Census Bureau: Tests show tech is saving time and money

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While the Census Bureau faces multiple challenges to operations for the 2020 population count, officials said the use of tech to obtain responses from U.S. residents and to carry out enumerations on the ground will save time and money.

At an Oct. 19 quarterly update, Al Fontenot, associate director of the decennial census program, said the average enumerator completed 1.56 cases per hour worked; the 2010 average was 1.05 per hour.

This productivity increase "more than offset the staff shortage," Fontenot said, referring to the fact that low unemployment is making it difficult for the bureau to hire temporary workers for the 2020 population count. Census only hired 735 enumerators for recent end-to-end tests, when the goal had been 1,049.

While the results were encouraging, he said, Census will not "depend solely on productivity increases to offset low unemployment numbers throughout the nation, and we need to encourage applicants in other ways."

Internet self-reporting, an option available for the first time in 2020, surpassed expected responses on the test. More than 61 percent of respondents chose the internet option, compared to the 31 percent who responded through the traditional, paper forms.

Atri Kalluri, chief of the bureau's Decennial Information Technology Division, said 42 of the 44 systems needed for the 2018 test have been deployed, and the remaining two support the tabulation operation and have a Jan. 7, 2019, release date. Kalluri said the systems issues that surfaced during the test include data integration between systems, and making sure additional testing and preparation phases take place between now and 2020.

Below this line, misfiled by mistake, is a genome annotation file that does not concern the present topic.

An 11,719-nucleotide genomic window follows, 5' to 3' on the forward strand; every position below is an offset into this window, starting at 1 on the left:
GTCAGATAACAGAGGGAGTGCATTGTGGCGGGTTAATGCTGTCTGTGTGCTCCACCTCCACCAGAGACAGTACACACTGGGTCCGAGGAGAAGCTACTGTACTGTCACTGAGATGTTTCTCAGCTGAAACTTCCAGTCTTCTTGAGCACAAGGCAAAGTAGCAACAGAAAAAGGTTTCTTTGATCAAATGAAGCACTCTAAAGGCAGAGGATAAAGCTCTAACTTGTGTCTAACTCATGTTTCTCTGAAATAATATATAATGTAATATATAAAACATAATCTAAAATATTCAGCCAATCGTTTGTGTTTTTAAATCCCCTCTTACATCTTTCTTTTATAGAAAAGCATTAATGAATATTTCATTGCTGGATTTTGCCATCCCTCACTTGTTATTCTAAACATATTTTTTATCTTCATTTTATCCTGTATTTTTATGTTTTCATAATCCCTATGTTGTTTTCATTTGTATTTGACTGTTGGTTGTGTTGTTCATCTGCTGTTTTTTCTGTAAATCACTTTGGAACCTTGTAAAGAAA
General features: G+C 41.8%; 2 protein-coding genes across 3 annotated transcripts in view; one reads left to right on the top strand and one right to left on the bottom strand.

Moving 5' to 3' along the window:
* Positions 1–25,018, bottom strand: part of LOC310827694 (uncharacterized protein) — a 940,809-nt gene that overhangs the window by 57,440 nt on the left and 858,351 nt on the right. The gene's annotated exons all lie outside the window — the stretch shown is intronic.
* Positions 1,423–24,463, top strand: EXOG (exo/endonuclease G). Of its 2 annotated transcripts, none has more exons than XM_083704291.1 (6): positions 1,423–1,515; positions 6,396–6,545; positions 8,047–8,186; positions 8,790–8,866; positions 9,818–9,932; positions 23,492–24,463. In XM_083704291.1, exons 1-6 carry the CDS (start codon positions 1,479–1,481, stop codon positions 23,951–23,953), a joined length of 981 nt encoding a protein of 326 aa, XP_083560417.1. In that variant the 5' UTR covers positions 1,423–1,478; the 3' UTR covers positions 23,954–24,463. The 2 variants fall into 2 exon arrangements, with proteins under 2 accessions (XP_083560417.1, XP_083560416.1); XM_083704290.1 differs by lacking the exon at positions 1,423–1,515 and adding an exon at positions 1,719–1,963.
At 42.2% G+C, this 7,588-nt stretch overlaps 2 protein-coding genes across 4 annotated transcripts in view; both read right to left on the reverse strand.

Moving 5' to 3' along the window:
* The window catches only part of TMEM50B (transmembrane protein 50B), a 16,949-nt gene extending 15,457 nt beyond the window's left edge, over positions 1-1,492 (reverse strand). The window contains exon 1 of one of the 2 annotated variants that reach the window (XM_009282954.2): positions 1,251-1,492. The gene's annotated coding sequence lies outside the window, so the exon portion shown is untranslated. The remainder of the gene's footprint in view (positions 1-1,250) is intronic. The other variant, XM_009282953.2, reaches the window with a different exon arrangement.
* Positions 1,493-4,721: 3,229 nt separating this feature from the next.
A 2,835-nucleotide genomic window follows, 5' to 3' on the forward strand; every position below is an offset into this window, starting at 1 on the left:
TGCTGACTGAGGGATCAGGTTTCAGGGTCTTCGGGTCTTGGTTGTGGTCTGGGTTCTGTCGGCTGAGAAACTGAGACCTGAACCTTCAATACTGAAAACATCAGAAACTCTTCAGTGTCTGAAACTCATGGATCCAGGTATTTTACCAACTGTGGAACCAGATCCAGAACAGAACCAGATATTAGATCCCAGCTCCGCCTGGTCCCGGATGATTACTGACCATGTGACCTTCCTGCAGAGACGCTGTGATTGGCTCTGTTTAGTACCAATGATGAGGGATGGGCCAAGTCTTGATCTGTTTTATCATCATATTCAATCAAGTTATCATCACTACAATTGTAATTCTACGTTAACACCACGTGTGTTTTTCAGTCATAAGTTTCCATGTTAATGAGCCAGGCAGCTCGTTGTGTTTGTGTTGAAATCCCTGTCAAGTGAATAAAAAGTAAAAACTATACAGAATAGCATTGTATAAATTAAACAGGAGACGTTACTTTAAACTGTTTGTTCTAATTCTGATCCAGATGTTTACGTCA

Amid the unprecedented reliance on technology and concerns over the inclusion of a citizenship question, the bureau has also released a new Disclosure Avoidance System based on differential privacy. The goal of the system, said Simson Garfinkle, Census’ senior computer scientist for confidentiality and data access for the associate directorate for research and methodology, is to ensure respondent data is protected and published accurately.

"When we started this project in 2017, there was no off-the-shelf system for applying differential privacy to a national census," he said. "Ours will be the first such implementation in the world."

Still looming over census operations is the fate of ongoing litigation surrounding a controversial question asking respondents to report on their citizenship – included for the first time since 1950. The origin of the question, and the truthfulness of Commerce Secretary Wilbur Ross on that matter, is a developing story.

After denying to Rep. Grace Meng (D-N.Y.) during a March 20 congressional hearing that he had spoken with anyone from the White House about adding the citizenship question, new court documents filed by the Department of Justice state Ross now "recalls" speaking with then-White House chief strategist Steve Bannon.

As it stands, the Trump administration has filed a reply brief with the Supreme Court, which will rule on whether the lower court-ordered deposition of Ross will stand. The first potential trial over the citizenship question is scheduled to begin at the U.S. District Court for the Southern District of New York Nov. 5.

About the Author

Chase Gunter is a former FCW staff writer.


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